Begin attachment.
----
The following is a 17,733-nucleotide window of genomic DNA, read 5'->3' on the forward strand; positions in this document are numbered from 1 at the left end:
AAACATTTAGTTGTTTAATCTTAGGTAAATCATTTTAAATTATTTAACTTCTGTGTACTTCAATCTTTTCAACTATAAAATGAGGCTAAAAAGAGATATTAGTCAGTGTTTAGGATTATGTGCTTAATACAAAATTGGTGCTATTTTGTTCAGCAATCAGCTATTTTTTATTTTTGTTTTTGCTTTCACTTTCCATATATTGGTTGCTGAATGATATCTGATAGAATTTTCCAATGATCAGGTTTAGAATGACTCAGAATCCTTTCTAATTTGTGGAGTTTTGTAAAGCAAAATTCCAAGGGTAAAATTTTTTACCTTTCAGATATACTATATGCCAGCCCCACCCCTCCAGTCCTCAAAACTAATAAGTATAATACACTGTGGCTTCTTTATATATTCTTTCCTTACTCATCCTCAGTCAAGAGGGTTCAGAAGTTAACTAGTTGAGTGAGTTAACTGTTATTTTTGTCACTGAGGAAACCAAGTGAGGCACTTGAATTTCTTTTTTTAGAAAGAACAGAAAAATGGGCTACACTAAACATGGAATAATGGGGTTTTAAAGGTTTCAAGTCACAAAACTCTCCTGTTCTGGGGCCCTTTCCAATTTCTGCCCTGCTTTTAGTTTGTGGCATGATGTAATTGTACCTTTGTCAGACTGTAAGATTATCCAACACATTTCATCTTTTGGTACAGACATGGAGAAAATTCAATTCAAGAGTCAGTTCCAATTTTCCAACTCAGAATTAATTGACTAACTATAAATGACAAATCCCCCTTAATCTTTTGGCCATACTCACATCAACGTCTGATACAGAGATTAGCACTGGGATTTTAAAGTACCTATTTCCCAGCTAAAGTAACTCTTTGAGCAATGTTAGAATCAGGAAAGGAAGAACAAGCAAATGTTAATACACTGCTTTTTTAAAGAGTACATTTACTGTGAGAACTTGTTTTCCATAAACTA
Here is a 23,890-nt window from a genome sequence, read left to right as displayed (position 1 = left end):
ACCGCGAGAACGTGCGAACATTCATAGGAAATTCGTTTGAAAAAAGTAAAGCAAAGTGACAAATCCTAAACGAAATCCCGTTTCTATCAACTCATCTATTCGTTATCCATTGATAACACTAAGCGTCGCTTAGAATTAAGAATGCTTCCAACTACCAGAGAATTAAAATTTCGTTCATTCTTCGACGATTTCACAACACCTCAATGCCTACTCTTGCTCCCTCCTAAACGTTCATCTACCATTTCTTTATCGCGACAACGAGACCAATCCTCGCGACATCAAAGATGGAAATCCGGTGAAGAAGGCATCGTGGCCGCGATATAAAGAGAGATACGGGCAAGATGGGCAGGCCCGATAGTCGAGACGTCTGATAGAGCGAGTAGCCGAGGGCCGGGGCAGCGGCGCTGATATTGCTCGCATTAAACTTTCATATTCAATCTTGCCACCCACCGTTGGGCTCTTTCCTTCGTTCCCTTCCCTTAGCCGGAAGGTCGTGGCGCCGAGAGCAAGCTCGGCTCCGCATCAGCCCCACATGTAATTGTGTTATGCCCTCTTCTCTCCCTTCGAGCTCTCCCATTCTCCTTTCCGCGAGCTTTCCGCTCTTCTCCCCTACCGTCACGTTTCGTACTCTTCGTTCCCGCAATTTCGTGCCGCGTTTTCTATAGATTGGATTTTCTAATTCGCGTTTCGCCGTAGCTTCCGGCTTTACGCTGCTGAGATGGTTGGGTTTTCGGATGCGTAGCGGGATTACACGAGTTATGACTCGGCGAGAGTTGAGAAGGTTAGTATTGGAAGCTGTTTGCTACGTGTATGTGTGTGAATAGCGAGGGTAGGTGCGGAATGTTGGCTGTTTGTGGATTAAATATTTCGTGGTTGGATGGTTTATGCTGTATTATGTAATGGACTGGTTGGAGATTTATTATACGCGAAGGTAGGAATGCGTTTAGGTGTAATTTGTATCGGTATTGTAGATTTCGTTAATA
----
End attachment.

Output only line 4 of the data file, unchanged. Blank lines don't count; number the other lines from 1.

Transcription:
ACCGCGAGAACGTGCGAACATTCATAGGAAATTCGTTTGAAAAAAGTAAAGCAAAGTGACAAATCCTAAACGAAATCCCGTTTCTATCAACTCATCTATTCGTTATCCATTGATAACACTAAGCGTCGCTTAGAATTAAGAATGCTTCCAACTACCAGAGAATTAAAATTTCGTTCATTCTTCGACGATTTCACAACACCTCAATGCCTACTCTTGCTCCCTCCTAAACGTTCATCTACCATTTCTTTATCGCGACAACGAGACCAATCCTCGCGACATCAAAGATGGAAATCCGGTGAAGAAGGCATCGTGGCCGCGATATAAAGAGAGATACGGGCAAGATGGGCAGGCCCGATAGTCGAGACGTCTGATAGAGCGAGTAGCCGAGGGCCGGGGCAGCGGCGCTGATATTGCTCGCATTAAACTTTCATATTCAATCTTGCCACCCACCGTTGGGCTCTTTCCTTCGTTCCCTTCCCTTAGCCGGAAGGTCGTGGCGCCGAGAGCAAGCTCGGCTCCGCATCAGCCCCACATGTAATTGTGTTATGCCCTCTTCTCTCCCTTCGAGCTCTCCCATTCTCCTTTCCGCGAGCTTTCCGCTCTTCTCCCCTACCGTCACGTTTCGTACTCTTCGTTCCCGCAATTTCGTGCCGCGTTTTCTATAGATTGGATTTTCTAATTCGCGTTTCGCCGTAGCTTCCGGCTTTACGCTGCTGAGATGGTTGGGTTTTCGGATGCGTAGCGGGATTACACGAGTTATGACTCGGCGAGAGTTGAGAAGGTTAGTATTGGAAGCTGTTTGCTACGTGTATGTGTGTGAATAGCGAGGGTAGGTGCGGAATGTTGGCTGTTTGTGGATTAAATATTTCGTGGTTGGATGGTTTATGCTGTATTATGTAATGGACTGGTTGGAGATTTATTATACGCGAAGGTAGGAATGCGTTTAGGTGTAATTTGTATCGGTATTGTAGATTTCGTTAATA